The app calls itself Brunei’s completely anonymous and untraceable open discussion app. It encourages users to engage in public discourse on topics that would otherwise be considered taboo in the face of Brunei’s volatile political landscape.
A safe option?
Chrends doesn’t collect any personal information from its users and has a backend specifically designed to prevent hackers and organizations (or even legal subpoenas) from learning chatters’ identities. The only thing viewers can see are the chatters’ chosen aliases and comments they leave in the discussion.
Janin says, “Even if we wanted to, we couldn’t supply the government with information about our users. Our system even prevents us from seeing their IP address. It’s sort of like a digital speakeasy.” He calls Chrends a highly customized internet relay chat (IRC). The app’s co-founder, Bram Matthys, has also been the project lead of UnrealIRCd since 2001 – a company he refers to as one of the most popular IRC servers in the world.
Scaling free speech
In May, the company received a seed round investment of US$100,000 from ChinaRock Capital Management in Silicon Valley. Janin, who is currently in the process of setting up an office in Northern California for Chrends programmers, says, “It’s our job to ensure the system is kept free of abusive users and that we can scale the experience to other regions that would benefit from Chrends, like Indonesia, Malaysia, and Thailand.”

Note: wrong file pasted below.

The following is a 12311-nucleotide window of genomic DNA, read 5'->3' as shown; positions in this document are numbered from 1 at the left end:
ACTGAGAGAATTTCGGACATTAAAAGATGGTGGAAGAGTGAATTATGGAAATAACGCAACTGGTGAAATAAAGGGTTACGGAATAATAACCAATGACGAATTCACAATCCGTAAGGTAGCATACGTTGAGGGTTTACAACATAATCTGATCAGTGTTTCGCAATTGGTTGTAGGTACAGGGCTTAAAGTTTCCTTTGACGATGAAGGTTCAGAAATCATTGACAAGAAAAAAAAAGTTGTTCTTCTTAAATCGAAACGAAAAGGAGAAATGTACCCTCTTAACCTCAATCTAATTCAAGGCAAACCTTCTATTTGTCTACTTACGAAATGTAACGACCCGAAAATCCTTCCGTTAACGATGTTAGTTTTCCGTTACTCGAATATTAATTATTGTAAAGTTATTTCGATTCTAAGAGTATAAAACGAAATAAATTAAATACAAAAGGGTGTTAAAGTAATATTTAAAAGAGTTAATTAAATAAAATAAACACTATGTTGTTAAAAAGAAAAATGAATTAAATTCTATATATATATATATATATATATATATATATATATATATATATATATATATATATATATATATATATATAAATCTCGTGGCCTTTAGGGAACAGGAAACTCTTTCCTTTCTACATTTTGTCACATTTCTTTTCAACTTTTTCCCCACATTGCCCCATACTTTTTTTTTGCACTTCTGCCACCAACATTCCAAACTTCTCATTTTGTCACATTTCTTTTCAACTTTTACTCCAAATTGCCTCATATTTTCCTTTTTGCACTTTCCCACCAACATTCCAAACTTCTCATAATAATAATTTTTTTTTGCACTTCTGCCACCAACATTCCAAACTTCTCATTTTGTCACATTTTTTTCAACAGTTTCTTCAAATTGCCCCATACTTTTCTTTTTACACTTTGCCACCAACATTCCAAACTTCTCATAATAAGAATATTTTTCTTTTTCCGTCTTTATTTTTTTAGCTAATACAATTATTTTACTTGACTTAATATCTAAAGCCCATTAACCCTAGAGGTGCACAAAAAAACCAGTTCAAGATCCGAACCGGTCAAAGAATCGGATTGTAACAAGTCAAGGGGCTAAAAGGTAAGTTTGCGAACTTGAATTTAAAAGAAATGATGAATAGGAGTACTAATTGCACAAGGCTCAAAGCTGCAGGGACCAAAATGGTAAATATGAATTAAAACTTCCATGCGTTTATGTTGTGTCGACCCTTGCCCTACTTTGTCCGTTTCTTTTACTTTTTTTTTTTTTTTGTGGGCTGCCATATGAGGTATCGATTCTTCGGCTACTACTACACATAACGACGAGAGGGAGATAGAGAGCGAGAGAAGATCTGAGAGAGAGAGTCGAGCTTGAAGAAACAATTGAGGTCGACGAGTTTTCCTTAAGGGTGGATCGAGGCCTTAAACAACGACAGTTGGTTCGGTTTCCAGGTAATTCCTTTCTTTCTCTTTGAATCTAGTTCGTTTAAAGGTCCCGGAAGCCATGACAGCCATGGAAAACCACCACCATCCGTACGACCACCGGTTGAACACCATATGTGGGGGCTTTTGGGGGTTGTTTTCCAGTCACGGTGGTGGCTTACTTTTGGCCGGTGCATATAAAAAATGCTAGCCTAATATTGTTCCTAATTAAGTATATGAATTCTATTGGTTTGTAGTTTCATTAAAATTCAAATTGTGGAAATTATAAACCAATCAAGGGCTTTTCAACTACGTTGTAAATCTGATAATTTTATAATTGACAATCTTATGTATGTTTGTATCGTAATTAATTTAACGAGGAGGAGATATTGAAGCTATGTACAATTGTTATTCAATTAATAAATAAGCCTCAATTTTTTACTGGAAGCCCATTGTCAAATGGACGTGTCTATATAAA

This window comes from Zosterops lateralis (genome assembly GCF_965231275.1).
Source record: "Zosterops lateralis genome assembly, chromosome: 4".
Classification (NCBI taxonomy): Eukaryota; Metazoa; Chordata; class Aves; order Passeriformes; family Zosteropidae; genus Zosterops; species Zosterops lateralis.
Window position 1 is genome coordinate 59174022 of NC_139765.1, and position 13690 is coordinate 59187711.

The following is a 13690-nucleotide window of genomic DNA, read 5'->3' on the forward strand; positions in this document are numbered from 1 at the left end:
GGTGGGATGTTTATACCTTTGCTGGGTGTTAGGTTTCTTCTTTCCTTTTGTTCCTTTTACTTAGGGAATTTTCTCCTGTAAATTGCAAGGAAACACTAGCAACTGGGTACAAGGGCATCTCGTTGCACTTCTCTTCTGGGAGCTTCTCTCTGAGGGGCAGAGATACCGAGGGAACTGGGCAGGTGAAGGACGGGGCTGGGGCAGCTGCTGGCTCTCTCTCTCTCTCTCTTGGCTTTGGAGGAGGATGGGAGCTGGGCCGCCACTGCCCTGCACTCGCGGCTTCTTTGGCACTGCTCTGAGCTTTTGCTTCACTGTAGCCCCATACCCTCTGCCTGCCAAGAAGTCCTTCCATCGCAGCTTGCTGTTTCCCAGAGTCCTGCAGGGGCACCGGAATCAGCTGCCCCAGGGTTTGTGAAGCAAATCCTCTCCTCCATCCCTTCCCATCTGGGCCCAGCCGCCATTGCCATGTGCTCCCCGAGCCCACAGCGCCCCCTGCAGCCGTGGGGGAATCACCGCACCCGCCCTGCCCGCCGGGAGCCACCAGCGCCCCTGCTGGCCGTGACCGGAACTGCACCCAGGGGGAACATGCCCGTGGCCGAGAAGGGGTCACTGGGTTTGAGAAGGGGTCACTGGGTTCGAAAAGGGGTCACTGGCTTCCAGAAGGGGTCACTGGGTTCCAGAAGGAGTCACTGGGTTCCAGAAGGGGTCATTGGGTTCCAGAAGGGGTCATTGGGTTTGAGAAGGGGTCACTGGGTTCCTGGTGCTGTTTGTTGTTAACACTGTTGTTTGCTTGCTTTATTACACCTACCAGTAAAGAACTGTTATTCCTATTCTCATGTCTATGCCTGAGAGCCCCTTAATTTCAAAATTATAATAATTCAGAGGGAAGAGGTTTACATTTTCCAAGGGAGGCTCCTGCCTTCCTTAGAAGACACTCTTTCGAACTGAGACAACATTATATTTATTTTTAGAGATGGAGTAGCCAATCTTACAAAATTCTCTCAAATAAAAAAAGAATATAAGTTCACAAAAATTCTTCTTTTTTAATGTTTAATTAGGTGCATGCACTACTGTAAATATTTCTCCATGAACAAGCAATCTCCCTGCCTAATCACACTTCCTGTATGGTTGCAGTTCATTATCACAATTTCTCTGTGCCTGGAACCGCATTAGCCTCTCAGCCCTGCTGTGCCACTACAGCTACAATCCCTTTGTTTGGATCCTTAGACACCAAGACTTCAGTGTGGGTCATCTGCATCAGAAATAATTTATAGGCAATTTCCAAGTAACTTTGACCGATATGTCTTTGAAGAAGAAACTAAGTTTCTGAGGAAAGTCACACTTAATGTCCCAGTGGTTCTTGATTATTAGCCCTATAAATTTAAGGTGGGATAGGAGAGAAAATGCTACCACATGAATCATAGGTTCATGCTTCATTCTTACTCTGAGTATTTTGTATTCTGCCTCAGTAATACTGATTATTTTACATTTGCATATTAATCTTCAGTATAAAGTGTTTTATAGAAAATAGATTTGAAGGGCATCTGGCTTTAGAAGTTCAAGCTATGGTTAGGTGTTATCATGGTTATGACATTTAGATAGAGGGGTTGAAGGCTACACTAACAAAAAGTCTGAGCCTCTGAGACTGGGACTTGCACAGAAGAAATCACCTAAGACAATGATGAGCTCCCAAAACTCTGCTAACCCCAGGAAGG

When asked how Chrends plans to monetize its service, Janin says, “Our value comes from anonymity, so it’s hard to know who our users are and how to market to them. But in the future, if it’s clear we’re providing a great value, we may charge a fee to use the service.”
Janin acknowledges that Chrends comes with a tough business model, but did not comment on how it can collect revenue from users without also incidentally collecting insights like bank account numbers or credit card information – things the Brunei government or other authorities may be able to subpoena.
“Our biggest challenge is going to be growth,” Janin concedes. “Up until this point we’ve primarily decided to promote the site through word of mouth.”
According to Janin, Chrends users are already openly debating a lot of topics that would normally be taboo in Brunei, one current being #syariahlawbn, a daily flow of opinions and discussions on the countries new Sharia laws.
Perhaps the most popular Chrend is simply #Brunei, a thread in which chatters discuss all their experiences and thoughts about the country in general, ranging from leisure activities to sports and politics. Topics like #agonyaunt and #confessions are other active daily hashtags where users share problems and secrets in a self-help group style discussion.
Image of Brunei’s Sultan Hassanal Bolkiah via Flickr user watchsmartEditing by Jeff Quigley, Steven Millward, and Josh Horwitz